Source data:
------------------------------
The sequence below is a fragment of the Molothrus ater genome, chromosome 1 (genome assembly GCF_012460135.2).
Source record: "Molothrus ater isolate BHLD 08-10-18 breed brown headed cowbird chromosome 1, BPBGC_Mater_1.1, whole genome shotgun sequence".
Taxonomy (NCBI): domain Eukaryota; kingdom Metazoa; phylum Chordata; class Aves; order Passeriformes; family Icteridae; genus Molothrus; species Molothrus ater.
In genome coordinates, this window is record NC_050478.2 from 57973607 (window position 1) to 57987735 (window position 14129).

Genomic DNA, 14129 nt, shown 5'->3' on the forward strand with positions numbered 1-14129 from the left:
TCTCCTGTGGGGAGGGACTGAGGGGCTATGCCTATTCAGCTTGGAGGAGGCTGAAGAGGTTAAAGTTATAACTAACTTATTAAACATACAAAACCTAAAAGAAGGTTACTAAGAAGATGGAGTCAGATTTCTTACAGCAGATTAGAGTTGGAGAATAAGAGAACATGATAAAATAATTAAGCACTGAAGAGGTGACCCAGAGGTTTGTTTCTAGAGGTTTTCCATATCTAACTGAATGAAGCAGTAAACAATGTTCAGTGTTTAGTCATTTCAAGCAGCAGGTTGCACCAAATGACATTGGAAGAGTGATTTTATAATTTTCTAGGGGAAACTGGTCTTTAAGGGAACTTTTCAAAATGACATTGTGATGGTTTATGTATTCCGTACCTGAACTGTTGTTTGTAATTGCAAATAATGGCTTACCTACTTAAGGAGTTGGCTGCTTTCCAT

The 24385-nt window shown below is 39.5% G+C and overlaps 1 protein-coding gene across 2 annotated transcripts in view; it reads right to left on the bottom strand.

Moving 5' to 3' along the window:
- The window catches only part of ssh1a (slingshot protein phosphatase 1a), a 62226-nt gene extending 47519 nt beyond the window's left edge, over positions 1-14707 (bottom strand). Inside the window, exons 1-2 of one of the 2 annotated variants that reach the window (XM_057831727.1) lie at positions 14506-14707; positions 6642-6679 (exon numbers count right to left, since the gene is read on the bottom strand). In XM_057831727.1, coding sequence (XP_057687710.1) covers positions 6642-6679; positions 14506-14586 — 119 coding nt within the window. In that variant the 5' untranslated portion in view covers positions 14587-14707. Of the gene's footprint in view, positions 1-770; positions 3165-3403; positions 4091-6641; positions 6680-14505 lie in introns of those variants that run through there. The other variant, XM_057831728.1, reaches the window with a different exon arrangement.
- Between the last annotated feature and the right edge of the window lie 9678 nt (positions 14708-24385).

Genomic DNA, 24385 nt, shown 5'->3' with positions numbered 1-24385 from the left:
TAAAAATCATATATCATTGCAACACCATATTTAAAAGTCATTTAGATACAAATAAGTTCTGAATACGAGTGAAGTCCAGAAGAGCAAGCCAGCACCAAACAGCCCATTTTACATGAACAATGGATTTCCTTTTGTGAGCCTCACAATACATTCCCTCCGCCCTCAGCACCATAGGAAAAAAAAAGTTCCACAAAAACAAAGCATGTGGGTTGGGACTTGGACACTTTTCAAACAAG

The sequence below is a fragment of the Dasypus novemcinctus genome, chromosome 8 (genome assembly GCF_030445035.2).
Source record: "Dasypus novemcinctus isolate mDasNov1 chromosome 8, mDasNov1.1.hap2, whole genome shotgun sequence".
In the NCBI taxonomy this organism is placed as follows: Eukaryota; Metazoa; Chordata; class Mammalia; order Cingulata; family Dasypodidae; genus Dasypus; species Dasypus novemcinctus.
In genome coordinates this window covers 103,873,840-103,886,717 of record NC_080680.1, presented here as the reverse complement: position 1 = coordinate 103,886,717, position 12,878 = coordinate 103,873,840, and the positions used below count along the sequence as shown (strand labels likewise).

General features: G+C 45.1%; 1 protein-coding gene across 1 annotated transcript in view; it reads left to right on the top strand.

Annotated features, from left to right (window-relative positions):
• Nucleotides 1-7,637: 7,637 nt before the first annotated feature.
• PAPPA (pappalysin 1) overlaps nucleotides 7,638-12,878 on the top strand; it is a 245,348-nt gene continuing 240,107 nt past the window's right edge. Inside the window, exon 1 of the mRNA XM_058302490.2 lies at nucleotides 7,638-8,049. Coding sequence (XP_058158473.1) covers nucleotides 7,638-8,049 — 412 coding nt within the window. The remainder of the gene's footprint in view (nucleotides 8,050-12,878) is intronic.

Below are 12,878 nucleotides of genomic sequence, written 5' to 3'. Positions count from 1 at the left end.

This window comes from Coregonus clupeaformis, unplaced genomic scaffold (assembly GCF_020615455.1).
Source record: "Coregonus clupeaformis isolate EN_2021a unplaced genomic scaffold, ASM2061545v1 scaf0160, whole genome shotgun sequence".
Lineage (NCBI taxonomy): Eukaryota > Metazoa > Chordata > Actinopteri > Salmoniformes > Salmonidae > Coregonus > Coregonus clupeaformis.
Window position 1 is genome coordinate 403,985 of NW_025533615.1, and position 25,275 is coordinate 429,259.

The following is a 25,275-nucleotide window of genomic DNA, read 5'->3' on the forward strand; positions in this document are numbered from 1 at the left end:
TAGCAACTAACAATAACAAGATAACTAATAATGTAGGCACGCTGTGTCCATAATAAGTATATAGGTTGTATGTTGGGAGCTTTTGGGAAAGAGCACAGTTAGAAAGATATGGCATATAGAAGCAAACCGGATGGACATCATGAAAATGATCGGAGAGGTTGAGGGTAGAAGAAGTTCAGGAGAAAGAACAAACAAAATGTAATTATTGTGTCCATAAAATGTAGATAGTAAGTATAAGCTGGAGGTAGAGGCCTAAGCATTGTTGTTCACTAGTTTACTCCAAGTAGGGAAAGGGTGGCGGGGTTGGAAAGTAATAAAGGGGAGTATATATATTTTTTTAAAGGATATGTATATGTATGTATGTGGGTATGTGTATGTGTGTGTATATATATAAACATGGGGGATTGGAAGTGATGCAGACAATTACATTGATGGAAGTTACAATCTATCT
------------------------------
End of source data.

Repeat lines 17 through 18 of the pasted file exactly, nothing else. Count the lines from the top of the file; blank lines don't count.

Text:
General features: G+C 45.1%; 1 protein-coding gene across 1 annotated transcript in view; it reads left to right on the top strand.

Annotated features, from left to right (window-relative positions):